|Study Type :||Interventional (Clinical Trial)|
|Estimated Enrollment :||80 participants|
|Intervention Model:||Parallel Assignment|
|Masking:||None (Open Label)|
|Official Title:||Switching to Tenofovir Alafenamide Fumarate or Abacavir in Patients With Tenofovir Disoproxil Fumarate Associated eGFR Decline. A Randomized Trial.|
|Study Start Date :||October 2016|
|Estimated Primary Completion Date :||December 2019|
|Estimated Study Completion Date :||February 2020|
Experimental: Switch to tenofovir alafenamide
Switch from tenofovir disoproxil fumarate (TDF) to tenofovir alafenamide
Drug: tenofovir alafenamide
Active Comparator: Switch to abacavir
Switch from tenofovir disoproxil fumarate (TDF) to abacavir
Other Name: ABC
- Recovery of renal insufficiency [ Time Frame: 48 weeks ]Recovery of renal dysfunction in the TAF arm versus the ABC arm at 48 weeks after the switch from TDF to TAF or ABC using the time to the first eGFR within 75% of the eGFR at the time of TDF initiation.
- Time to recovery of renal dysfunction [ Time Frame: 96 weeks ]The between group differences (TAF vs ABC) with respect to the time to recovery of renal dysfunction (eGFR improvement to within 75% of eGFR at TDF initiation) at week 96, with adjustment for potentially important confounders.
- Slope of eGFR-decline/increase [ Time Frame: 96 weeks ]The mean eGFR at week 48 and 96 on ABC and TAF will be compared to week 0. The slopes of eGFR-decline/increase between week 0, week 48 and 96 will be compared between the ABC and TAF group.
- Recovery of proteinuria [ Time Frame: 96 weeks ]The median (IQR) of uPCR, uACR, uAPR, uB2MG/CR changes at week 48 and 96 compared to week 0 within the ABC and TAF group and difference in change between both groups.
- Recovery of proximal tubular dysfunction [ Time Frame: 96 weeks ]Changes in the number of patients with at least 2 markers of PTD from week 0 to week 48 within the ABC and TAF group and difference in change of PTD markers between both groups .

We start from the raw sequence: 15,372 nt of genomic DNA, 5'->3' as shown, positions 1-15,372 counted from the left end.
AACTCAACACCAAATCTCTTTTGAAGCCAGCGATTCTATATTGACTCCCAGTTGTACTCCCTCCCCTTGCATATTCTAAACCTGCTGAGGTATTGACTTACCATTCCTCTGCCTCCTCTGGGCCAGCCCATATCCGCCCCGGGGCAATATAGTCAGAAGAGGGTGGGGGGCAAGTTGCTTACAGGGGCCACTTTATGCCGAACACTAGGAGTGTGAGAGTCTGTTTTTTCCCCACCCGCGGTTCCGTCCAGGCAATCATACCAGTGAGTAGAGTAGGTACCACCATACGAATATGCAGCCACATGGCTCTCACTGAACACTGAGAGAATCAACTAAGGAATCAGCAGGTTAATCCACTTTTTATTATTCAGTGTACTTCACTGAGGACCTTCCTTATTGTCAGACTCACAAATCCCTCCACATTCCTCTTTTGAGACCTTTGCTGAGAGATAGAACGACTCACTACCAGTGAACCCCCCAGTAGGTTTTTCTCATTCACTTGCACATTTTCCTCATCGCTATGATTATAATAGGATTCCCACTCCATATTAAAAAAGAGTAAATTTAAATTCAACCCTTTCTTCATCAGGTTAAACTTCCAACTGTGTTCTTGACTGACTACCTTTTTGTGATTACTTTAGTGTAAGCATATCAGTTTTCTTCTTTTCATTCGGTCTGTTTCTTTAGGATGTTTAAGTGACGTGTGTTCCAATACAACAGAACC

- plasma HIV RNA <50c/ml [ Time Frame: 96 weeks ]HIV-RNA suppression rate <50 ABC versus TAF at week 48 and 96.
- Adverse events [ Time Frame: 96 weeks ]Tolerability of TAF versus ABC, defined in terms of adverse events (%).
- Framingham risk score [ Time Frame: 96 weeks ]Change in framingham risk-score, blood pressure, lipids and inflammation parameters at week 0, 48 and 96 within the ABC and TAF group and comparison of between group differences of these parameters.
Please refer to this study by its ClinicalTrials.gov identifier (NCT number): NCT02957864
|Contact: Ingeborg Wijting, MDemail@example.com|
|Contact: bart rijnders, MD PhDfirstname.lastname@example.org|
|Arnhem, Gelderland, Netherlands|
|Contact: Marc Claassen, PhD|
|Amsterdam, Netherlands, 1066EC|
|Contact: Saskia Vrouenraets, MD, PhD 0205129333 email@example.com|
|OLVG||Not yet recruiting|
|Amsterdam, Netherlands, 1091AC|
|Contact: Guido van den Berk, MD, PhD 0205999111 firstname.lastname@example.org|
|Rotterdam, Netherlands, 3000CA|
|Contact: ingeborg wijting, MD 0031107040704 email@example.com|
|Contact: bart rijnders, MD PhD 0031107033510 firstname.lastname@example.org|
|Rotterdam, Netherlands, 3079DZ|
|Contact: Anna Roukens, MD, PhD 0102911911 email@example.com|
|Study Director:||Bart Rijnders, MD PhD||Erasmus MC|